In that solemn Eucharist, experienced by so many of the faithful, present with intense participation and devotion, I asked fervently that all who go on pilgrimage to Santiago may receive the gift of becoming true witnesses of Christ, whom they have rediscovered at the crossroads of the evocative routes that lead to Compostela.

I also prayed that the pilgrims, following in the footsteps of many Saints down the ages who walked the "Way of Santiago", may continue to keep alive its genuine religious, spiritual and penitential significance, without giving in to banality, distractions or trends. This way, a grid of routes that run across vast regions forming a network throughout the Iberian Peninsular and Europe, was and continues to be a place of encounter for men and women of the most varied provenance, united in the search for faith and truth about themselves that inspires profound experiences of sharing, brotherhood and solidarity.

It is precisely faith in Christ that gives meaning to Compostela, a spiritually extraordinary place that continues to be a reference point for contemporary Europe in its new configurations and prospects.

To preserve and reinforce openness to the transcendent and likewise fruitful dialogue between faith and reason, between politics and religion, between economy and ethics, will make it possible to build a Europe which, faithful to its indispensable Christian roots, will fully respond to its own vocation and mission in the world; therefore, certain of the immense possibilities of the European Continent and confident of its future of hope, I asked Europe to be ever more open to God, thereby encouraging the prospects of an authentic and respectful encounter in solidarity the peoples and civilizations of other continents.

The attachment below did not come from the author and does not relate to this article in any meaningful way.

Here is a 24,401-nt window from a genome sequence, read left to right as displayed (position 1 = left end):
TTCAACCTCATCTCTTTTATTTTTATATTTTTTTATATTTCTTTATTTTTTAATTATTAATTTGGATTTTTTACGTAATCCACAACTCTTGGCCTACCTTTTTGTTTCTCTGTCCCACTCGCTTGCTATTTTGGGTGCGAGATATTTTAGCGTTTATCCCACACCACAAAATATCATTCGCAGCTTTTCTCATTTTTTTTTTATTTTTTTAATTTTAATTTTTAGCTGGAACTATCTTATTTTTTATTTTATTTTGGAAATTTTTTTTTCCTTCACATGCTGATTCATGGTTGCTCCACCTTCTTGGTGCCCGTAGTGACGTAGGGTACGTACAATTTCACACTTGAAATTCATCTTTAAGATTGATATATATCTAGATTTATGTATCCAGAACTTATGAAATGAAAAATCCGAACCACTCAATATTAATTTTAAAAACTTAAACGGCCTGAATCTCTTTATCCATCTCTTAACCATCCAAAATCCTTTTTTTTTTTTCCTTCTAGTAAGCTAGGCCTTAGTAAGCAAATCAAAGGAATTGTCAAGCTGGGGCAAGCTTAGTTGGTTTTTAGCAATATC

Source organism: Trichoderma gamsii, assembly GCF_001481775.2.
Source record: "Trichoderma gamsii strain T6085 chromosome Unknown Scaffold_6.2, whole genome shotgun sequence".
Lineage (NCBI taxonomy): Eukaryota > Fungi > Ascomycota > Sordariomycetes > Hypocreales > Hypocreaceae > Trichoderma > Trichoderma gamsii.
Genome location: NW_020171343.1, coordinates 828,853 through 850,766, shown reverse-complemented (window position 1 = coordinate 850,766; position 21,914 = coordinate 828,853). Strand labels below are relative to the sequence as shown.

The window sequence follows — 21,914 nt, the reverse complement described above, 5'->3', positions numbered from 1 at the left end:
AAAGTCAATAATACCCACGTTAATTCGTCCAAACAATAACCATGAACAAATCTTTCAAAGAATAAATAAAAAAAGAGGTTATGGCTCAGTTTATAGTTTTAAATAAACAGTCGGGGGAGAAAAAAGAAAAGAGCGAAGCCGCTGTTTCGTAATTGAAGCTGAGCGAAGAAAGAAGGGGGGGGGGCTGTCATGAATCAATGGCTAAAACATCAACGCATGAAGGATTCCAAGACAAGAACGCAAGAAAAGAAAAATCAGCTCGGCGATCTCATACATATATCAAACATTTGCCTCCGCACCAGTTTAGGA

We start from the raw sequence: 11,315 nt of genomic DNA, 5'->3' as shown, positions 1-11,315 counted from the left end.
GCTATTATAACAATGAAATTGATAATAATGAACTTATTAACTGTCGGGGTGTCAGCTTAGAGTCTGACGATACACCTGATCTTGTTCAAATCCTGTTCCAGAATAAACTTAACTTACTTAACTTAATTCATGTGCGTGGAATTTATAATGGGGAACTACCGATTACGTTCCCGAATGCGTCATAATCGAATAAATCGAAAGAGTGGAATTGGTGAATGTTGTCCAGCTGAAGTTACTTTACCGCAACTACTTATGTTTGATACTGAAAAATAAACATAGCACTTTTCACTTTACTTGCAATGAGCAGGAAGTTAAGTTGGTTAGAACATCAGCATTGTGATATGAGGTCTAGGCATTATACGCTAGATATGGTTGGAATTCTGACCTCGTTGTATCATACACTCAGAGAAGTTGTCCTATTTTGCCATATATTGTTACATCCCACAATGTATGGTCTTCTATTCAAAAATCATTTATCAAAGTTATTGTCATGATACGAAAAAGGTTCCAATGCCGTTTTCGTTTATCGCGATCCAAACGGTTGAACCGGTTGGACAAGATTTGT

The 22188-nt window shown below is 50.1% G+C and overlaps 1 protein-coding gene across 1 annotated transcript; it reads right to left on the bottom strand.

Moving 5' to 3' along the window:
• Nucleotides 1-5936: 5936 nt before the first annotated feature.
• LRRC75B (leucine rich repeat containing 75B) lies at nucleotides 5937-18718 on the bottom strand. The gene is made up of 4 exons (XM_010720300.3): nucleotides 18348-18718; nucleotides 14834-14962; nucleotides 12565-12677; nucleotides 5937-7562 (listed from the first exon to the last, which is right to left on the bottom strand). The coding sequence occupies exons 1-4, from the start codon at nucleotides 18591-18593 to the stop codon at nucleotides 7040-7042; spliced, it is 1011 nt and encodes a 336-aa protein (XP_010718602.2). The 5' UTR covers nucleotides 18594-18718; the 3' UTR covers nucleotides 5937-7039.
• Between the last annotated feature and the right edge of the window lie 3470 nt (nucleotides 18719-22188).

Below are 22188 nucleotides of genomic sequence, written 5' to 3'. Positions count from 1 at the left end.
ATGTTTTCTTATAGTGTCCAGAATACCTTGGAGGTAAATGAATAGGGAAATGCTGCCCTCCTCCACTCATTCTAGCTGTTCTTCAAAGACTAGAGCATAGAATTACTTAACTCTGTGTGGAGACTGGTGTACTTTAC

Then, on Sunday, in Barcelona I had the truly great joy of presiding at the Dedication of the Church of the Sagrada Família which I declared a Minor Basilica. In contemplating the grandeur and beauty of this building that invites one to lift one's gaze and one's mind to the Highest, to God, I mentioned the great religious buildings such as the cathedrals of the Middle Ages which profoundly marked the history and the traits of Europe's principal cities. That splendid work — full of religious symbols, delicate in the interlacing of its forms, fascinating in its play of light and colour — as it were an immense sculpture in stone, the result of profound faith, of the spiritual sensitivity and artistic talent of Antoni Gaudí, derives from to the true sanctuary, the place of real worship, Heaven itself, which Christ entered to appear before God on our behalf (cf. Heb 9:24).

In that magnificent church the brilliant architect was able to portray marvelously the mystery of the Church, in which the faithful become incorporated by Baptism into living stones for the building of a spiritual edifice (cf. 1 Pt 2:5). Gaudí conceived of and projected the Church of the Holy Family as a profound catechesis on Jesus Christ.